Leasing a Property

In terms of a lease, you should be checking that 1) you are actually leasing all the property you intend to occupy, and 2) most importantly – that the landlord owns the property, or has title to it under a head lease. Other factors that you should be very clear on are: access rights, repair obligations, the amount of rent, when rent is to be paid, any rent reviews and whether there is any Land Buildings and Transaction Tax due.

Terminating your Lease

If you wish to end your lease on the termination date then you must make sure that you send a notice to quit in the agreed form, send it to the correct party at the specified address, at least 40 days before the termination date of the lease. If you do not do this, or if the notice is defective in some way, the lease will continue for another year under tacit relocation.

You may think that we are stating the obvious, but it’s amazing how easy little mistakes are made.

If you need any advice on your property or lease, then please get in touch with a member of the commercial property team.

Sophie Graham is a trainee solicitor working in the Commercial Property team across Fife and Edinburgh. Sophie graduated from Aberdeen University with joint honours and speaks fluent Spanish.

A problem shared can be a problem solved

The summer holidays are nearly over and many of us may be reminiscing of gloriously sunny childhood summers of years gone by, when life was simple and someone else had all the responsibility. Although assuming the responsibility of running a business can be quite daunting, there are many easy steps that can be taken to reduce the burden and worry.

It’s normal for business managers to have worries about a whole variety of things: where future business is coming from, whether they need to upgrade equipment, who is their biggest competitor, etc. These are standard problems and can’t easily be made to go away. However, worrying about never having got around to putting a shareholders agreement in place or updating your T&Cs for the new consumer regulations is something that’s not necessary. Tidying up “the paperwork” is one of those things, like finally clearing out your wardrobe, that feels great once you’ve done it and you wonder why you had put it off for so long. It’s never as painful to deal with as you expect.

So, whether it’s checking your employment contracts and policies are up to date, documenting the rights of the shareholders, or unravelling a mess that continues to get worse, speak to us to help get some solvable worries off your plate. Sunny summers may be a distant memory, but why not do what you can to make life a little more carefree?

Alison Marshall is an experienced lawyer and business adviser offering business law and Intellectual Property advice to SMEs in Fife, Edinburgh and across Scotland.

Mum-isms

If you, like me, have suffered the pain, sorry, had the pleasure of your little cherubs at home, under your feet, for the last six miserable weeks (and I’m not referring to the weather) you have probably again, like me, found yourself repeating the many mum-isms that once upon a time you swore you would never say to your children (“I’m not going to tell you again!” is a favourite of mine).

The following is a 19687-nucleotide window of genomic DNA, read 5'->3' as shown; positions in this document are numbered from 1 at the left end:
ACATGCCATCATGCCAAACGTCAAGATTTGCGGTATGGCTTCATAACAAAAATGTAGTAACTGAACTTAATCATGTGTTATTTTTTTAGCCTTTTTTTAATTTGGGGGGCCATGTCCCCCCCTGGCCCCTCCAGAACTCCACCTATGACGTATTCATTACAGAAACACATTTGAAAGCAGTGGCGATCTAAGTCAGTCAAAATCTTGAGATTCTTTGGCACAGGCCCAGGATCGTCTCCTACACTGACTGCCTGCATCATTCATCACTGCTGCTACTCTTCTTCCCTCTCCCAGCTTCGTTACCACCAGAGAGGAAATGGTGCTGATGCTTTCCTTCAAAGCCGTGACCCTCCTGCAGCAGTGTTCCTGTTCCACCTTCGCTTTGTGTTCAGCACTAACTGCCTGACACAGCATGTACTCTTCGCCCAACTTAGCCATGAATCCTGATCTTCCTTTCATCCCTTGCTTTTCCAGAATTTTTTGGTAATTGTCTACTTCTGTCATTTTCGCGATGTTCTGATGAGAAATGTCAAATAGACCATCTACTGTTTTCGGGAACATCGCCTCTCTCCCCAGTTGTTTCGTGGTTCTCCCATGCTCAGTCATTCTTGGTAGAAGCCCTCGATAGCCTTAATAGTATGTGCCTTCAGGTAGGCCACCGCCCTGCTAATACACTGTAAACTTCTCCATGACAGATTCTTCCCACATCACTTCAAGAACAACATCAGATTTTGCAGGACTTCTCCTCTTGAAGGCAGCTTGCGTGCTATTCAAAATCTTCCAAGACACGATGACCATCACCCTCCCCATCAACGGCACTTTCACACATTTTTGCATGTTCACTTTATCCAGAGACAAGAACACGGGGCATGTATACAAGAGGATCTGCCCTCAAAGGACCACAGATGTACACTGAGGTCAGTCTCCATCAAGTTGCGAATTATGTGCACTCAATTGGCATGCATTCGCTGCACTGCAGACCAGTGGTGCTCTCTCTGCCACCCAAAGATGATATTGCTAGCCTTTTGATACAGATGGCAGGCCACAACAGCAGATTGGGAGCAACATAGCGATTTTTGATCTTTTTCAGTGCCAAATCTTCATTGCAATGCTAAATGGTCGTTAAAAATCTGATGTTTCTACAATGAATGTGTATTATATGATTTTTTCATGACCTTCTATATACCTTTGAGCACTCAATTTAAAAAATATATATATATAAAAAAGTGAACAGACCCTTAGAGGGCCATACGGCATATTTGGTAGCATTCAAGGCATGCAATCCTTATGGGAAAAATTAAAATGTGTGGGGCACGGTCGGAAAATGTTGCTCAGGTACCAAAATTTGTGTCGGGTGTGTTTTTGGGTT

However, there are a few mum-isms which are worth repeating – or at least in the workplace at least because they often serve as a helpful baseline of acceptable behaviour. Very helpful indeed for good employee relations and keeping expensive Employment Tribunal claims at bay. Here are two of my favourites.

If you don’t have anything nice to say, don’t say anything at all.

The reason why this mum-ism is more important than ever before is because we live in a connected digital world where almost nothing is private anymore.

Do you remember the Sony picture hack in November 2014 when confidential data belonging to Sony Pictures Entertainment was released? The data included personal information about Sony Pictures employees and their families, e-mails between employees, information about executive salaries at the company, copies of (previously) unreleased Sony films and other information. Actors were also criticized by movie producers for example, Angelina Jolie was referred to as “a minimally talented spoiled brat”. Initially, North Korea was blamed but it’s now thought it was a group of disgruntled employees. However, the simple point is any email or electronic communication of any kind could become public either intentionally or deliberately.

Indeed, just last month Spanish Football Club Deportive La Coruna canceled the transfer of Julio Rey less than a week after he signed for the Club when a tweet he posted 3 years ago about the Club was discovered (something along the lines of ‘f*** Depo’).

The message is simple: Never bad mouth anyone publically (another helpful mum-ism: Keep your opinions to yourself). Employees could find themselves answering for their actions at a disciplinary hearing while employers may be looking at expensive Employment Tribunal claims.

Say that again and I’ll wash your mouth out with soap.

Similarly, we all know (or should know) by now that there are some things we just shouldn’t. For example, to the employee who has just announced she’s pregnant, ‘I can’t rely on pregnant staff, you’re fired’ or to the devout Muslim during the office party, ’don’t be a party pooper, have a drink’. But have you thought about the unintended biases you might be giving away or discriminatory choice of words? Did you know:

  • the manager who called his young worker a “teenager” and a “kid” had discriminated on grounds of age?
  • Borat, the ill advised nickname given to a Polish worker was race discrimination?
  • Yoda as a nickname was age discrimination? or
  • male colleagues saying ‘how’s it hanging’ and making sexual hand gestures was sexual harassment?

Perhaps it should be a case of speak only when spoken to?

Donna Reynolds is an experienced Employment Lawyer advising SMEs in Fife, Edinburgh and across Edinburgh on Employment Law and HR issues.